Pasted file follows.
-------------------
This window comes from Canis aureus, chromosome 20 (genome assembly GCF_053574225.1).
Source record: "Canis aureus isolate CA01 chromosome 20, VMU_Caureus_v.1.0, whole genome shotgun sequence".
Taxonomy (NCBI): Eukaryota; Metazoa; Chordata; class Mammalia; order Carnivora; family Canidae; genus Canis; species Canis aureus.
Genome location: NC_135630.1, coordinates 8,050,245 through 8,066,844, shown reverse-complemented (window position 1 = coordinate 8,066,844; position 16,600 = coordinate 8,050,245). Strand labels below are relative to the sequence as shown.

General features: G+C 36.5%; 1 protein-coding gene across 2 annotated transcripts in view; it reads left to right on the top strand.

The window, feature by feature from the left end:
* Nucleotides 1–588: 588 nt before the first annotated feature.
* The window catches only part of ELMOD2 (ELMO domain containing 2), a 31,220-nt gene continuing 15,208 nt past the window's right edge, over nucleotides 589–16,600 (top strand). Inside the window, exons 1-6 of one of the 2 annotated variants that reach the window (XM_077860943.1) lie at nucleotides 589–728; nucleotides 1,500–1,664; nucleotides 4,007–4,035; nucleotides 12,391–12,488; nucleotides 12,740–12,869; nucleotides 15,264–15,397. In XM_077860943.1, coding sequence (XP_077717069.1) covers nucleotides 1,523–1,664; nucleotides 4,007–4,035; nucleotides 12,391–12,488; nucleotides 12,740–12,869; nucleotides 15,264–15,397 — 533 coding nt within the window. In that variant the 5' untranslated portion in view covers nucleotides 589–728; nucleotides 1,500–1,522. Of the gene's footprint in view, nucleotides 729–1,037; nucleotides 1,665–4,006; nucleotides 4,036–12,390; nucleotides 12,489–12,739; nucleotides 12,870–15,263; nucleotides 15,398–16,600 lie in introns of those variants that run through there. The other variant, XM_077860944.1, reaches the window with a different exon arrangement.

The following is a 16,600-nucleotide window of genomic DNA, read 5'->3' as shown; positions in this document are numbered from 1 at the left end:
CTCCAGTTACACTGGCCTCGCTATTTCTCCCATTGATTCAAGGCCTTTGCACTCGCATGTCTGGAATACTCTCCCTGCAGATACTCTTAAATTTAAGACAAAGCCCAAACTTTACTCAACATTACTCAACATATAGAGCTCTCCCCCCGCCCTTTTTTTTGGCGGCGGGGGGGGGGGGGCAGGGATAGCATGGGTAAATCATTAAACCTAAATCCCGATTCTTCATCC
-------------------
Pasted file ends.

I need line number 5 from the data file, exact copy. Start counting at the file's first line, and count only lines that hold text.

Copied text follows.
General features: G+C 36.5%; 1 protein-coding gene across 2 annotated transcripts in view; it reads left to right on the top strand.